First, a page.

READ: 5 fun facts about the Ultimate Ears UE Roll, direct from behind the scenes at Logitech HQ

Given the scale, the 2-inch driver inside the UE Roll doesn't deliver chest-rumbling bass, but that's to be expected. With a low-end best of 108Hz, it's not going to even nearly output the kind of sub-60Hz sub-bass you'll get in some underground music, but it's more capable than the 135Hz low-end limit of the now-defunct UE Mini Boom.

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But we doubt bass-laden underground music is what the Roll will be presented with most of the time. Choose some pop music, which is designed with a wider variety of speaker systems in mind, and there's plenty of punch.

We're not just talking Britney Spears either, as even the lead bassline in Drake's Started From The Bottom just about pushes through. Sure, so it's not as giant as on our Mordaunt Short setup, but for the UE Roll's expected £89 asking price it's a balance of expectation.

Kick drums pop, the twin 3/4-inch tweeters always deliver sparkling high-end, and there's plenty of mid for vocal clarity. From Deftones to Leonard Cohen, and Chelsea Wolfe to Bjork (yeah, we've opted for a sombre midsummer soundtrack!) the guitars, strings and vocals all soar. It's decent from a speaker so small.

If you don't like what you hear then make some manual tweaks in the custom EQ within the app. The +/-6 available across five well-considered frequency bands can make the world of difference, which we've been using to extract some added pop from The Chemical Brothers' latest, Born In The Echoes.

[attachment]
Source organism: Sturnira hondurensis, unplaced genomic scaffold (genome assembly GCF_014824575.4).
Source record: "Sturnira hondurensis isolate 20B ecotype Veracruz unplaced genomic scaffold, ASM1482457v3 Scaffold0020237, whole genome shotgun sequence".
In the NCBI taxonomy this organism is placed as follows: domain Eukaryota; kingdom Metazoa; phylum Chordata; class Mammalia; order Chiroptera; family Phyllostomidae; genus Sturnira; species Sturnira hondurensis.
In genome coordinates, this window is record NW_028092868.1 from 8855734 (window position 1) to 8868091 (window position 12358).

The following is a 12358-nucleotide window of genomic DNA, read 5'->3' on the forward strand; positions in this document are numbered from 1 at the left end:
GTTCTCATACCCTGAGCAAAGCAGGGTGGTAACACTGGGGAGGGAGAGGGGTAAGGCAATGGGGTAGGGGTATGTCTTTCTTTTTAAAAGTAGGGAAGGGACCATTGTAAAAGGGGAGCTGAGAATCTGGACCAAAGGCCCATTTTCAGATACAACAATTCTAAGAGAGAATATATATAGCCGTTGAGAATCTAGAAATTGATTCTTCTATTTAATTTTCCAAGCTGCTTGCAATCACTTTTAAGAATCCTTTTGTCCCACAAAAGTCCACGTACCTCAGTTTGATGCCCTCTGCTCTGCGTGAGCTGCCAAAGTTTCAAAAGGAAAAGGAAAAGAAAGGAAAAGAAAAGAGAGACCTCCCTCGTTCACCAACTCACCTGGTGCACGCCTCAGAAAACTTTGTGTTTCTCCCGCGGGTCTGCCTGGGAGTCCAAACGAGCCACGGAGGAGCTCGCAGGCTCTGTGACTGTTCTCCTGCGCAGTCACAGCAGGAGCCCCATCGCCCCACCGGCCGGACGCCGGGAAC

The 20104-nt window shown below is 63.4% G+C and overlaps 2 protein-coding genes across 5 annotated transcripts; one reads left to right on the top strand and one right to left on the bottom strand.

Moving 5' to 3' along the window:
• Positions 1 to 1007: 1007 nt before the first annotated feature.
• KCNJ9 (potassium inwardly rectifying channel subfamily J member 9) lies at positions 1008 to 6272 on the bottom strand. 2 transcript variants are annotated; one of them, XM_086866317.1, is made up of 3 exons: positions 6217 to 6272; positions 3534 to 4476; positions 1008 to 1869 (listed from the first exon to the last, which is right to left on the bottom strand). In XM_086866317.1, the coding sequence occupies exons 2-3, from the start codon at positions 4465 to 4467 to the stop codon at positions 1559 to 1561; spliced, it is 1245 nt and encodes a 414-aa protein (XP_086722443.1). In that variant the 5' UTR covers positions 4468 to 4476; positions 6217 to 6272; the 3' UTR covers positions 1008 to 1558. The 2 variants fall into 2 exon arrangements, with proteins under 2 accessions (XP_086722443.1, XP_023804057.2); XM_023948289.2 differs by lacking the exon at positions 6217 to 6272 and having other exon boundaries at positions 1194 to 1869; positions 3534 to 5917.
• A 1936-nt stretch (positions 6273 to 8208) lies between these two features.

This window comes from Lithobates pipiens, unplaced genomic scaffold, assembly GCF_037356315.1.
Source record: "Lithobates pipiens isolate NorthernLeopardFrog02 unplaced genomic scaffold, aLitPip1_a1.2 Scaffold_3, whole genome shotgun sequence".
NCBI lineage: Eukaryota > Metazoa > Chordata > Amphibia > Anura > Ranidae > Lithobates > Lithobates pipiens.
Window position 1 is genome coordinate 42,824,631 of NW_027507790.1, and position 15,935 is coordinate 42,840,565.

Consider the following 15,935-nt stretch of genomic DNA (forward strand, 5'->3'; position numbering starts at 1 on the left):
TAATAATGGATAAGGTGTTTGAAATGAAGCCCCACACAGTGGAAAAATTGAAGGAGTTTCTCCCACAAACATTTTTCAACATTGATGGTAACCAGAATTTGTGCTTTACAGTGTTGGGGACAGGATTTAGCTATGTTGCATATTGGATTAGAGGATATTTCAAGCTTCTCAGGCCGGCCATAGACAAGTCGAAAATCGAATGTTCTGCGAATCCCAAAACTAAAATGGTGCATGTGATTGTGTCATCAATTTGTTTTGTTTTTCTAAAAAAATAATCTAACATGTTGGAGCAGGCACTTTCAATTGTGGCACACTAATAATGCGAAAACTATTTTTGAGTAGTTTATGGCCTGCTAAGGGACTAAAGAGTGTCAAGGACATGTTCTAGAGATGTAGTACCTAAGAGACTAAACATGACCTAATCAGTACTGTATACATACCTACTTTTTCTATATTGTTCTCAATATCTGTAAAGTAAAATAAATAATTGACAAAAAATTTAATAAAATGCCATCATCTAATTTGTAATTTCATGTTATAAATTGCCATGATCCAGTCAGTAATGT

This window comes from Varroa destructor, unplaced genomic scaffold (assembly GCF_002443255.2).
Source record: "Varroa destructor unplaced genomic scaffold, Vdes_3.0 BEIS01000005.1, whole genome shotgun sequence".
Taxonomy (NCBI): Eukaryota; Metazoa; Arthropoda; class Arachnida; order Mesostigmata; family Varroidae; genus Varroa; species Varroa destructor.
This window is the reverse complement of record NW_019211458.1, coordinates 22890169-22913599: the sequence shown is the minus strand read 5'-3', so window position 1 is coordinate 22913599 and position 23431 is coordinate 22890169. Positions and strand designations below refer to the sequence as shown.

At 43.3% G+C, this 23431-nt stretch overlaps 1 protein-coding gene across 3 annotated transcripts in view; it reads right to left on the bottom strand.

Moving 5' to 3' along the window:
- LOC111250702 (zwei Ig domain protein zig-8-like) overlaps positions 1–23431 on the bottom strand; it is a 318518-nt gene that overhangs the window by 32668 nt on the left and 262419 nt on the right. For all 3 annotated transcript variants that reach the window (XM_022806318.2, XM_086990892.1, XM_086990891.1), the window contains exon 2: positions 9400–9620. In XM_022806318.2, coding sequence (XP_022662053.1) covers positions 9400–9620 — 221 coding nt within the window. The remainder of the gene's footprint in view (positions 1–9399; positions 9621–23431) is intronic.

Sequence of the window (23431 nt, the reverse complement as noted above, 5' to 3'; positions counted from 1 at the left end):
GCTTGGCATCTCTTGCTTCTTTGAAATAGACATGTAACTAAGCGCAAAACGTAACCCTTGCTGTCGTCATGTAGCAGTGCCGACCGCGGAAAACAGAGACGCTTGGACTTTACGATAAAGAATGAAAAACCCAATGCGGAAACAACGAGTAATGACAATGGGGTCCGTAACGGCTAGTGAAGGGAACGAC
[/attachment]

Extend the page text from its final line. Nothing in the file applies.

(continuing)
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We've found the connectivity range to be decent too, although the supposed 65-feet Bluetooth range is subjective depending on where you happen to be. A signal from a phone didn't do a great job of penetrating the walls of our 120-year-old house to make it into a second room, for example, but in the garden there were no such issues.

Battery life can live up to its 9-hour life no problems in the office, but crank the volume up – as you might when outside – and that time will, naturally, dip.


When it comes to affordable Bluetooth speakers there are so many options on the market, so standing out is important. Which is exactly what the UE Roll does: it's colourful and distinctive discus-like design is eye-catching, while sound output is quality for a wide range of music.

Expect to have huge chest-rumbling bass at this price point and scale and you might be disappointed, though, but there's enough punch and pop to please.

At this scale – and given with waterproofing, a genuinely useful app (it's non-essential if you don't want to use it), and that bungie cord for more creative positioning – there are few other feature-packed and affordable Bluetooth speakers that can compete with the UE Roll.